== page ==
Young deterred from volunteering opportunitites by coverage of disasters

Media coverage of famine and disasters in the developing world is deterring young people from taking part in volunteering, a report claims.

The report, Global Generation – How young people in the UK connect with the wider world – was launched by the International Broadcasting Trust in partnership with international development charity Plan UK and VSO.

It found that 67 per cent of 14- to 20-year-olds say they are concerned about the world’s poorest people.
However, the report argued that their desire to contribute was being ‘diluted by a growing sense of disengagement from mainstream media’.

In the YouGov poll of 1,500 young people, which formed the basis of the report, negative imagery of famine and disasters were identified as dominating the media’s view of the developing world.

Forty per cent of young people said they found news coverage of developing countries was too negative, while only 35 per cent believed the news was relevant to them.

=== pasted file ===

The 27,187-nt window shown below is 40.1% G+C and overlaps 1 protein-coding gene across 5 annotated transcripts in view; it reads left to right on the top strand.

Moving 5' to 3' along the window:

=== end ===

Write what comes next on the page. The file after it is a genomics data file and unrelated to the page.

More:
The report called for broadcasters ‘to reflect a wider range of stories from developing countries’ instead of focusing on negative imagery alone.

Twenty-year-old volunteer Liz White told the researchers: ‘By the time you become a teenager, you are so used to being bombarded by images of suffering that it begins to lose any real impact.

‘Broadcasters need to find a way of restoring the human connection between young people here and overseas.’

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